Campbell is very pleased he made the choice and noted that the credential gives him added credibility with his colleagues, his staff, university officials and others. He held off on some writing until he received the ACFRE so he could publish with the authority that the certificate provides. In addition, earning the ACFRE has enhanced his relationship with the president of DeSales, who is very supportive of allowing Campbell to get more involved in larger professional issues, such as research.
“I can remember when we first started seeing ‘CFRE preferred” for some job applications,” says Campbell. “Hopefully in the future we’ll see ‘CFRE required, ACFRE preferred’.”
Fundamentals Still Reign
When asked what the keys to successful fundraising are, Campbell says they’re very simple: the fundamentals still work. Cultivation and stewardship are his bywords, and getting donors involved remains critical. There are no shortcuts in fundraising, Campbell maintains. Fundraisers have to do their homework and tailor a donor’s involvement and funding to their interests.
And he’s adamant that donors don’t owe fundraisers and charities anything. “Donors are under no obligation to give to us, and we’re not entitled to anything no matter how hard we’ve worked,” he says. “We have to prove that we deserve their support.
Finally, for Campbell, it all boils down to building a culture of philanthropy and getting everyone involved in philanthropy. He’s done that at DeSales, where he sees an understanding of the importance of philanthropy now spreading to faculty, staff and even the students.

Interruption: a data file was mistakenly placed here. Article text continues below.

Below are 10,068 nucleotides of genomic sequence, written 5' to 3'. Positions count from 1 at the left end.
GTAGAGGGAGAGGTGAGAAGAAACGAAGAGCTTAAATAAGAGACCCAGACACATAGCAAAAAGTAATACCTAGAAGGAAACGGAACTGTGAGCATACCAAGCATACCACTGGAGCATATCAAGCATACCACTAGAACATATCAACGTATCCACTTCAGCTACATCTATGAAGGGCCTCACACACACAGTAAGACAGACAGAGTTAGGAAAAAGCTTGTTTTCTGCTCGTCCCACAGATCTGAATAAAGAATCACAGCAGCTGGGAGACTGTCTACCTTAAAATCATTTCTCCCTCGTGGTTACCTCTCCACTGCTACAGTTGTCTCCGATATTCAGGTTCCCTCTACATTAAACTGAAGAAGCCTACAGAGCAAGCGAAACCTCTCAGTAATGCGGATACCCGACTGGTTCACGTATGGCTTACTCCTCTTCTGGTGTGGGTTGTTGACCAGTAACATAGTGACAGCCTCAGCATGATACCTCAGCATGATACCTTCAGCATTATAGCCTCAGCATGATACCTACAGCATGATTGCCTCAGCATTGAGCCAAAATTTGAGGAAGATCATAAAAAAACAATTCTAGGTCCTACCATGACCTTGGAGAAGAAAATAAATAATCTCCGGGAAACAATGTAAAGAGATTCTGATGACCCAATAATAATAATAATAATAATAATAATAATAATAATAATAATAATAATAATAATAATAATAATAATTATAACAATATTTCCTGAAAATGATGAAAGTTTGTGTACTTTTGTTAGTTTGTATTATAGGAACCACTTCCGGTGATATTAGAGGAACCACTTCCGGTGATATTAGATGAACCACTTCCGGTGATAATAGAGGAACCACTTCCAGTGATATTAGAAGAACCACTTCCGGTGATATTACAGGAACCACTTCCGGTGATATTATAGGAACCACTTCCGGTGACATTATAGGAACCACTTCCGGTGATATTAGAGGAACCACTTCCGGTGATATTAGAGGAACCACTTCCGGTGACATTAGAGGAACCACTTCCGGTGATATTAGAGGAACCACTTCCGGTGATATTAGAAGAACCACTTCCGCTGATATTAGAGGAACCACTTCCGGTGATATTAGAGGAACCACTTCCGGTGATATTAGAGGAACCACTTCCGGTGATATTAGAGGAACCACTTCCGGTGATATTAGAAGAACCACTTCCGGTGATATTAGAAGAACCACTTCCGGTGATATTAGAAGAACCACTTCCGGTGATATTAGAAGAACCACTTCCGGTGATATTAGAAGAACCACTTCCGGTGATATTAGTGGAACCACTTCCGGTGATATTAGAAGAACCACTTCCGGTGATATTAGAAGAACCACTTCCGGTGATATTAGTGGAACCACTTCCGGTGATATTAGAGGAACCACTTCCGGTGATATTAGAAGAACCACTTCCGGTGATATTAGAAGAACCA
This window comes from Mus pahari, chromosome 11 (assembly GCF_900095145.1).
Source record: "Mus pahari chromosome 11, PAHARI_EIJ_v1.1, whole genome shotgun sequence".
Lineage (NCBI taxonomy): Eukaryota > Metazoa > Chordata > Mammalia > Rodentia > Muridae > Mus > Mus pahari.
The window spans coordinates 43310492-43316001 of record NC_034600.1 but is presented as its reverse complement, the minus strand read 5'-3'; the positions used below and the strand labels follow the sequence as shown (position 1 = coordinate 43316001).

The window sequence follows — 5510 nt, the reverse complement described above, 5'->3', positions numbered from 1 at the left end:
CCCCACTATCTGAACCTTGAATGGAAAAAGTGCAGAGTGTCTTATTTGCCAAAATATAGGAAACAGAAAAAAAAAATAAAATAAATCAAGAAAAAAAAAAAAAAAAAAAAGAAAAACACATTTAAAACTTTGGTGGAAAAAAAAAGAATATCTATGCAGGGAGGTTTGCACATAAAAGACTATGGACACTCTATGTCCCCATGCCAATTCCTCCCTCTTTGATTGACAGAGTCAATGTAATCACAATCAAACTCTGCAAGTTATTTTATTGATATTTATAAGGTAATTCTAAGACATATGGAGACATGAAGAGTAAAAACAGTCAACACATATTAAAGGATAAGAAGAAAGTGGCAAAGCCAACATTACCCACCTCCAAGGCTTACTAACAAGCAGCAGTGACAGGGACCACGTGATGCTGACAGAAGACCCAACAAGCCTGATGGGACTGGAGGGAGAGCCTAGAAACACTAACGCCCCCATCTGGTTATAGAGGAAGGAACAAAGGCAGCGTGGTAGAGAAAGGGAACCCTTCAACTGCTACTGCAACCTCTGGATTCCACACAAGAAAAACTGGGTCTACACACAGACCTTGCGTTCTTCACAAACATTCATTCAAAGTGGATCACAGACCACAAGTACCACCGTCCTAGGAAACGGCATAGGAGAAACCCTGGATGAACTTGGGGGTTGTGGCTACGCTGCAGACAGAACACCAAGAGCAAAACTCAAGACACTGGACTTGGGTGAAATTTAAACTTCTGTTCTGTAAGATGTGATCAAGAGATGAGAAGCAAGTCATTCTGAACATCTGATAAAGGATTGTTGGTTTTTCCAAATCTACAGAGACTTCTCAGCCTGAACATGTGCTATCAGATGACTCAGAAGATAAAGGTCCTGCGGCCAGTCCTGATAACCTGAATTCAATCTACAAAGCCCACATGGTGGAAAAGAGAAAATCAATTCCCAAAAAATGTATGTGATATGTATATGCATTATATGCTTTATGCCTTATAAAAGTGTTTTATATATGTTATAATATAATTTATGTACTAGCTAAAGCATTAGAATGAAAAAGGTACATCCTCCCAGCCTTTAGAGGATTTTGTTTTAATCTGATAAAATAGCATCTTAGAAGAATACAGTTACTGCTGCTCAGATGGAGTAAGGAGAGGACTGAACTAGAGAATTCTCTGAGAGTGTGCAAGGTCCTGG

“Again, it’s all about your track record and what you’ve proven in the past,” he says. “When you’re at one place for a long time, people know what you stand for and that you not only talk the talk, but walk the walk. The kinds of relationships I’ve developed, the standards we’ve set, the milestone we’ve accomplished—they’ve only been possible because I’ve been committed to DeSales and people know they can count on me. That’s a priceless gift that every fundraiser should be working towards.”
Thomas Campbell, ACFRE, is the 97th fundraiser to earn the Advanced Certified Fund Raising Executive (ACFRE) credential. To learn more about the ACFRE, click here.
Related AFP ResourcesShow a Little Donor - Love in Your Case for Support
Face-to-Face: How to Hold Focused, Successful Meetings With Donors
Listen Up! Ways to Improve Your Listening and Observation Skills With Donors
AFP eWire Printable Version: Feb. 2, 2009
AFP eWire Skill Builder Printable Version: Jan. 26, 2009